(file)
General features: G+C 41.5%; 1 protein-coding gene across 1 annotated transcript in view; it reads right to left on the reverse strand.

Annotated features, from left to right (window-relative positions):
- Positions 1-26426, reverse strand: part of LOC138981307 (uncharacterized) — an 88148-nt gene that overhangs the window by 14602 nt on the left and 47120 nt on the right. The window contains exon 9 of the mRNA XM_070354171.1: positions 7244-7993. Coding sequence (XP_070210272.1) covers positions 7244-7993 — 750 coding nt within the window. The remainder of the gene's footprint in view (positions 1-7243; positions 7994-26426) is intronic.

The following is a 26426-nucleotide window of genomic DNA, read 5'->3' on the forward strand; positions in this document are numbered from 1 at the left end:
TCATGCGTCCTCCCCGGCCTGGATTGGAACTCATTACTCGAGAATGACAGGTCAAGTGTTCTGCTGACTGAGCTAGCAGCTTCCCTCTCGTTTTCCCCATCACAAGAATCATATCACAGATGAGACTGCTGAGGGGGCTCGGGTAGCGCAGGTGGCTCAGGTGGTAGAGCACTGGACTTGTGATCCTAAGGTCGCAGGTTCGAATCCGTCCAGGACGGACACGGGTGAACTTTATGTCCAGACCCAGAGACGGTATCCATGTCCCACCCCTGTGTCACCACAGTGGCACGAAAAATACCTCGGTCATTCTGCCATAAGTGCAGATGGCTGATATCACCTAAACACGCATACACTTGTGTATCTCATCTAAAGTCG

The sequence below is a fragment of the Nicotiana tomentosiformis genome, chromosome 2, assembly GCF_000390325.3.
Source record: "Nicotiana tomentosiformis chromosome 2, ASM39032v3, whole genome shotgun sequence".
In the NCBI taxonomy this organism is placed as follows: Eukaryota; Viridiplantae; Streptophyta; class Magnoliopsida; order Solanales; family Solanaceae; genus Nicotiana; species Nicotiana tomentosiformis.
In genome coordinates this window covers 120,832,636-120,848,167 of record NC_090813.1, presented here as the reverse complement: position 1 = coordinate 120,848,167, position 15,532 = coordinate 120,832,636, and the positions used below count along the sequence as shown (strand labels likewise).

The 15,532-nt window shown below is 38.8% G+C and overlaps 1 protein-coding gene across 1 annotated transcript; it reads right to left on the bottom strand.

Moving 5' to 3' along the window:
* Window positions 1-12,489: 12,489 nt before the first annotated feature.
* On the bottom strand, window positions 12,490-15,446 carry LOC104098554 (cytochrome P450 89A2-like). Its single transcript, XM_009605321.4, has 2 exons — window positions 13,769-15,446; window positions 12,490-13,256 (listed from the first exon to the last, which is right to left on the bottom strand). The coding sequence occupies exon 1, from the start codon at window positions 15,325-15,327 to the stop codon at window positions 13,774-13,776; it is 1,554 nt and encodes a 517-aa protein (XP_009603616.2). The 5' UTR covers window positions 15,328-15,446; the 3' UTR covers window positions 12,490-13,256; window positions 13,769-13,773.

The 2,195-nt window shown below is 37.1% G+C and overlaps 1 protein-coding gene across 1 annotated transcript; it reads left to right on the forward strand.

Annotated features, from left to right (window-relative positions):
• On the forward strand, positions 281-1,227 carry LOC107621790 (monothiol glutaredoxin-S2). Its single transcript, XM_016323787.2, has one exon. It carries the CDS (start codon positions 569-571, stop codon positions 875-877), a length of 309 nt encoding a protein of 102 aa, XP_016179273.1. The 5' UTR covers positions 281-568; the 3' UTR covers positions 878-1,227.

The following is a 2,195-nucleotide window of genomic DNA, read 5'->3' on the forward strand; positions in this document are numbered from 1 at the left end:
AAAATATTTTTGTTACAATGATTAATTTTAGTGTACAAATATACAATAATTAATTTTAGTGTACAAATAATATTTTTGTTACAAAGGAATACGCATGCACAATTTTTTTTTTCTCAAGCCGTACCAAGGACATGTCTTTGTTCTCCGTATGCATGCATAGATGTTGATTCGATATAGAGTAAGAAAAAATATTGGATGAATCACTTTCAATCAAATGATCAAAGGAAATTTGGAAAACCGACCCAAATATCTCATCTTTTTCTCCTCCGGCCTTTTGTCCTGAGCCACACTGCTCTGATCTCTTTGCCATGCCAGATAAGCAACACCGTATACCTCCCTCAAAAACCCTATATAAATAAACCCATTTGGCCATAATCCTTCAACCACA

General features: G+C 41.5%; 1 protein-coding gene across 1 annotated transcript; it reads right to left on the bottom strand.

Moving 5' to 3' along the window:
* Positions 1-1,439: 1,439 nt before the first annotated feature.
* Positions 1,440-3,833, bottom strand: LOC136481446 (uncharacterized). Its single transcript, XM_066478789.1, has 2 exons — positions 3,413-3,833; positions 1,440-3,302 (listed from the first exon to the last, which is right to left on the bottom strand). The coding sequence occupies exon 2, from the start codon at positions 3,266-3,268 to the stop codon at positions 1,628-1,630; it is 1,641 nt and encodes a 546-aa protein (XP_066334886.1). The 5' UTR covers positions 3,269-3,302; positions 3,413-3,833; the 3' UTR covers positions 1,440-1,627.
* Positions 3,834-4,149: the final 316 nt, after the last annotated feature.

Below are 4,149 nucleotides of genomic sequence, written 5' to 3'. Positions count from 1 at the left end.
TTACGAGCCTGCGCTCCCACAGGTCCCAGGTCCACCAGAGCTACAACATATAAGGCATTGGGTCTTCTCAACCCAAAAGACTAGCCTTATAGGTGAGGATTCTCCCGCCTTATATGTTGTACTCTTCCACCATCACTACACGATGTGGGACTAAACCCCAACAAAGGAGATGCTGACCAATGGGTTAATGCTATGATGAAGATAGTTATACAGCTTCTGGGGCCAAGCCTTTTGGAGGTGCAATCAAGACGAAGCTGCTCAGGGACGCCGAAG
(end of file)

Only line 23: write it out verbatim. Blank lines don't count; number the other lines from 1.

* Positions 3,834-4,149: the final 316 nt, after the last annotated feature.